Adbusters Culturejammer Headquarters | Journal of the mental environment The Hackable City | The Mobile City The Hackable City is an on-going research project on the role of digital media in the process of citymaking that resulted from a cooperation between One Architecture and The Mobile City Foundation. The project investigates the opportunities of digital media technologies for the empowerment of citizens and other stakeholders in a democratic process of citymaking. It also explores the shift in roles of and relationships between governments, (design) professionals and citizens in this process. In a hackable city, new media technologies are employed to open up urban institutions and infrastructures to systemic change in the public interest. The goal of this research project is to explore the opportunities as well as challenges of the rise of new media technologies for an open, democratic process of collaborative citymaking. Interns: Melvin Sidarta (Research) & Juliette Sung (Visual Communication)
The Protester - TIME's People Who Mattered in 2011 Once upon a time, when major news events were chronicled strictly by professionals and printed on paper or transmitted through the air by the few for the masses, protesters were prime makers of history. Back then, when citizen multitudes took to the streets without weapons to declare themselves opposed, it was the very definition of news — vivid, important, often consequential. In the 1960s in America they marched for civil rights and against the Vietnam War; in the '70s, they rose up in Iran and Portugal; in the '80s, they spoke out against nuclear weapons in the U.S. and Europe, against Israeli occupation of the West Bank and Gaza, against communist tyranny in Tiananmen Square and Eastern Europe. And then came the End of History, summed up by Francis Fukuyama's influential 1989 essay declaring that mankind had arrived at the "end point of ... ideological evolution" in globally triumphant "Western liberalism." The stakes are very different in different places.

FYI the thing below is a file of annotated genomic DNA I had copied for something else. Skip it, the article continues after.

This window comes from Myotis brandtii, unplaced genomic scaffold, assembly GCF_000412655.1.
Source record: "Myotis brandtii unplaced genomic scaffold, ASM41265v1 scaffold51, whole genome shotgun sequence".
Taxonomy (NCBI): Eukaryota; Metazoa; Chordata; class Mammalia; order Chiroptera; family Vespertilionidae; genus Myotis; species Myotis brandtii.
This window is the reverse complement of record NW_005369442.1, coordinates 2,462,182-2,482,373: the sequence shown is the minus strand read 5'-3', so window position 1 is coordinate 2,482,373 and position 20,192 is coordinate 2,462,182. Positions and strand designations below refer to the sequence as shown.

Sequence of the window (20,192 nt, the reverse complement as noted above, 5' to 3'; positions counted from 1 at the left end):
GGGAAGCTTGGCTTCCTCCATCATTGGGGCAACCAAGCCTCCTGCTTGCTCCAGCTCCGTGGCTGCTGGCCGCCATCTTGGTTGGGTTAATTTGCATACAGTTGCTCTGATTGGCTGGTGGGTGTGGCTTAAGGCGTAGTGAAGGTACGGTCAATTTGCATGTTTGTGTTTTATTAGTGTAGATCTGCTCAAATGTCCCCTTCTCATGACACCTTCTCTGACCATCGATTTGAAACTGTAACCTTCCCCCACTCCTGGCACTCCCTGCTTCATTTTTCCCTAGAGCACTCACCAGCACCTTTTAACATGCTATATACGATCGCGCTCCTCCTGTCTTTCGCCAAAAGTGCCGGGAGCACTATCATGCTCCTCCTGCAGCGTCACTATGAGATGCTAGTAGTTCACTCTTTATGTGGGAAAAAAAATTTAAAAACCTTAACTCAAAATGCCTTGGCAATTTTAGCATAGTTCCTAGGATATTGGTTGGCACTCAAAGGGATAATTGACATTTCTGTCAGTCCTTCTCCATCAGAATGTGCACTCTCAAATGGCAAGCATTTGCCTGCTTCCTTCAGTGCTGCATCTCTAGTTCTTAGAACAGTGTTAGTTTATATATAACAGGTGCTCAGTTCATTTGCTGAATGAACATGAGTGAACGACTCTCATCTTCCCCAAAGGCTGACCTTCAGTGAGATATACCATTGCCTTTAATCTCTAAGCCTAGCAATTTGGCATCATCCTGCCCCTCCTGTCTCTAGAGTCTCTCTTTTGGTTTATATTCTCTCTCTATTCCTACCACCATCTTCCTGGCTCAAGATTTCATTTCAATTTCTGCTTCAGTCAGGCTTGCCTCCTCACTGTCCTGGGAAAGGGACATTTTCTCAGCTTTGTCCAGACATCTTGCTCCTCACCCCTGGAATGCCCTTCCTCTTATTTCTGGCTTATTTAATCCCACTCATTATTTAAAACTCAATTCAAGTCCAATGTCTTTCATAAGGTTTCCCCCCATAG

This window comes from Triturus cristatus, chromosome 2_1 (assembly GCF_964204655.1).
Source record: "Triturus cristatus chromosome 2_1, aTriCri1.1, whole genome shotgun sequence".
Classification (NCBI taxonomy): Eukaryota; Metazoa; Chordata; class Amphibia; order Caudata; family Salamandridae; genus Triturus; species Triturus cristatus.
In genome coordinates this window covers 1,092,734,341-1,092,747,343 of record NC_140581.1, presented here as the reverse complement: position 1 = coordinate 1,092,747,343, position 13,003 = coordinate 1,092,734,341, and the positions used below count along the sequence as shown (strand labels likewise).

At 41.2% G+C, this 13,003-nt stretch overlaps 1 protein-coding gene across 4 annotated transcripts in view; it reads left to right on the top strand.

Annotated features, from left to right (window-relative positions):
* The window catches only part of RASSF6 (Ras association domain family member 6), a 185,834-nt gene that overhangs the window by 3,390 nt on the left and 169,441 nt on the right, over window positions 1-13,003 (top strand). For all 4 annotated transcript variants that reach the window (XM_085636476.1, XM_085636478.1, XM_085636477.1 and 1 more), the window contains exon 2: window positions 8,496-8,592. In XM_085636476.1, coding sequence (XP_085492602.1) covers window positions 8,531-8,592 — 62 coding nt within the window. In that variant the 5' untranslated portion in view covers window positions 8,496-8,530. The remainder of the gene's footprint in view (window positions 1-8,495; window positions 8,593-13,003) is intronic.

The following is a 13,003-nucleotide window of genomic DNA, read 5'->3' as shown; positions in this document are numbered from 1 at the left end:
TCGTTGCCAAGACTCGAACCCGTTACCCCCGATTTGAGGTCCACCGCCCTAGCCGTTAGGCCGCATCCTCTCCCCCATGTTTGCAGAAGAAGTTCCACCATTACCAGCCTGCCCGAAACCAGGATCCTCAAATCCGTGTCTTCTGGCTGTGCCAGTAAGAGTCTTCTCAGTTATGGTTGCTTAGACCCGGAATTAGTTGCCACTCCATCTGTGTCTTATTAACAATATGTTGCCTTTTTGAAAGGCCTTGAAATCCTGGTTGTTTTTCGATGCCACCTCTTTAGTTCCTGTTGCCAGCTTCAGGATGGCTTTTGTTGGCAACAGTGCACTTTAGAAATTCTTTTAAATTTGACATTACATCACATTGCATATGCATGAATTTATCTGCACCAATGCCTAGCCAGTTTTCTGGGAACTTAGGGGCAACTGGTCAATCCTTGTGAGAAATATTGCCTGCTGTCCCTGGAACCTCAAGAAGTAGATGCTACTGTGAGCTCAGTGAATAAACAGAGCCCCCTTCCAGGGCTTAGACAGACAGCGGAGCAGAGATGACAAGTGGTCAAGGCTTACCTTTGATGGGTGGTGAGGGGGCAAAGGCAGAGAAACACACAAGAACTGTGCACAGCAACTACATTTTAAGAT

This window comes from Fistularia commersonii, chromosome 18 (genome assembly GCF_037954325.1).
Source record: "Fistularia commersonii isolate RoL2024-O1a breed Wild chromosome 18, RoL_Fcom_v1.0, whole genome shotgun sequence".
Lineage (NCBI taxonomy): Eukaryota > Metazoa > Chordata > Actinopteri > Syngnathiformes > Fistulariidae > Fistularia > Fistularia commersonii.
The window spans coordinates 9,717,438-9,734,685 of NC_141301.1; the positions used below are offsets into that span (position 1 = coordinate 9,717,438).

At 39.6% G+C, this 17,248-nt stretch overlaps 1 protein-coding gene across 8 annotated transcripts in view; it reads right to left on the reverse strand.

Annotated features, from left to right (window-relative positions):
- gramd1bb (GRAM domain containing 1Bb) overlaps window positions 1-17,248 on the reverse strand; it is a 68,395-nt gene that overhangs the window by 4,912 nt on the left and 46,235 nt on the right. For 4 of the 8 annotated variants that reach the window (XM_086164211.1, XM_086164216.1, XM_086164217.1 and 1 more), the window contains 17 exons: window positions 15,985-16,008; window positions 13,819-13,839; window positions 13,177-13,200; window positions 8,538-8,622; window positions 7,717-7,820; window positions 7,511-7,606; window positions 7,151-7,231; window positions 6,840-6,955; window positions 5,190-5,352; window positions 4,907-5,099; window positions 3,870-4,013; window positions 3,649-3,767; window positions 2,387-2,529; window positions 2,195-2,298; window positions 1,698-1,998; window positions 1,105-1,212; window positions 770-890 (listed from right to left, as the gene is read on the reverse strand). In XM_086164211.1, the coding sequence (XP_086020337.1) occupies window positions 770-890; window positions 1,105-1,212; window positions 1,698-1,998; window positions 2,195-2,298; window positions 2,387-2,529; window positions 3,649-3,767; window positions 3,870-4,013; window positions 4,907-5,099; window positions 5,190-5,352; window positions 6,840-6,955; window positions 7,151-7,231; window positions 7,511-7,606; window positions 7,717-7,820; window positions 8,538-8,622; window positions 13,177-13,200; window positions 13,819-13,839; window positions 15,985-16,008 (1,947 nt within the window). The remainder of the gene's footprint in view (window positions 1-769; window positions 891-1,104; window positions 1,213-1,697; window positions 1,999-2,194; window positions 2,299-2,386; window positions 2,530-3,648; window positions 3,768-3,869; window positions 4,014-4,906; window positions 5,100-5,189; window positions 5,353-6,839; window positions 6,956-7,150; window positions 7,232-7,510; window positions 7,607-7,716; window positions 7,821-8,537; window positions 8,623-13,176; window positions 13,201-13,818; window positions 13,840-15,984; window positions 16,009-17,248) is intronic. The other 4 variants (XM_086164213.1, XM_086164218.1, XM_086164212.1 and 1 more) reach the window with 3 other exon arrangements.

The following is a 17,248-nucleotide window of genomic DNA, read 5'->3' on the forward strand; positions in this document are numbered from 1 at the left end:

Gran Fury Gran Fury was an activist/artist collective that came together in 1988. Referencing both the specific Plymouth model used by the New York Police Department and their anger about the government's response, or lack thereof, to the AIDS pandemic, Gran Fury acted as ACT UP's (AIDS Coalition to Unleash Power) unofficial propaganda ministry, creating work that used the same strategies as advertising to reach a wider audience.  "Let the Record Show" and Formation of the Collective In July 1987, William Orlander, an ACT UP member and curator of the New Museum in New York City, invited ACT UP to create an installation in the museum's window. Practicing Art/Activism The collective aimed to push various individuals such as Ronald Reagan, New York Mayor at the time Ed Koch, and John Cardinal O'Connor to address the AIDS pandemic in a more practical, open way, as well as to inform the public on the importance of safer sex and clean needles. References External links
Bristol Is Open - Open Programmable City Spontaneous Interventions (S.I.) GUERRILLAGIRLS: Fighting discrimination with facts, humor and fake fur